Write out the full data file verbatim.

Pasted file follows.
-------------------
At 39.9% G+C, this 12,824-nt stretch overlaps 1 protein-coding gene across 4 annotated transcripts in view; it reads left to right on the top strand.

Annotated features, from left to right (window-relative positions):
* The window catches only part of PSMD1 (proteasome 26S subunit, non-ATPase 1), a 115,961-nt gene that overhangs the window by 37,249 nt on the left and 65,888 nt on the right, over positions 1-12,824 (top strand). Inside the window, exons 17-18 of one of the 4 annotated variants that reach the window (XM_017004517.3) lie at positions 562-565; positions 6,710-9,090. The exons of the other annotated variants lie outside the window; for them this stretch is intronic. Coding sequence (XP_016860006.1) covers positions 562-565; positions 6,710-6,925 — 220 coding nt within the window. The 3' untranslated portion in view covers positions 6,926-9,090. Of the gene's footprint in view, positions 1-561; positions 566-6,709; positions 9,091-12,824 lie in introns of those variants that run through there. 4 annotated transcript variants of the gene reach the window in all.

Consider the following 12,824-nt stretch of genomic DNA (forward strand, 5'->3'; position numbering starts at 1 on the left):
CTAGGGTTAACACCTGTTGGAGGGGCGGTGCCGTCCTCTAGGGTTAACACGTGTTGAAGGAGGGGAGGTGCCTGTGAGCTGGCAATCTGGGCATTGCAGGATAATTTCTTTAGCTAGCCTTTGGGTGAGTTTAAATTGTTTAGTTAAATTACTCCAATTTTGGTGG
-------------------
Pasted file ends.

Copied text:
At 39.9% G+C, this 12,824-nt stretch overlaps 1 protein-coding gene across 4 annotated transcripts in view; it reads left to right on the top strand.

Annotated features, from left to right (window-relative positions):
* The window catches only part of PSMD1 (proteasome 26S subunit, non-ATPase 1), a 115,961-nt gene that overhangs the window by 37,249 nt on the left and 65,888 nt on the right, over positions 1-12,824 (top strand). Inside the window, exons 17-18 of one of the 4 annotated variants that reach the window (XM_017004517.3) lie at positions 562-565; positions 6,710-9,090. The exons of the other annotated variants lie outside the window; for them this stretch is intronic. Coding sequence (XP_016860006.1) covers positions 562-565; positions 6,710-6,925 — 220 coding nt within the window. The 3' untranslated portion in view covers positions 6,926-9,090. Of the gene's footprint in view, positions 1-561; positions 566-6,709; positions 9,091-12,824 lie in introns of those variants that run through there. 4 annotated transcript variants of the gene reach the window in all.

Consider the following 12,824-nt stretch of genomic DNA (forward strand, 5'->3'; position numbering starts at 1 on the left):
CTAGGGTTAACACCTGTTGGAGGGGCGGTGCCGTCCTCTAGGGTTAACACGTGTTGAAGGAGGGGAGGTGCCTGTGAGCTGGCAATCTGGGCATTGCAGGATAATTTCTTTAGCTAGCCTTTGGGTGAGTTTAAATTGTTTAGTTAAATTACTCCAATTTTGGTGG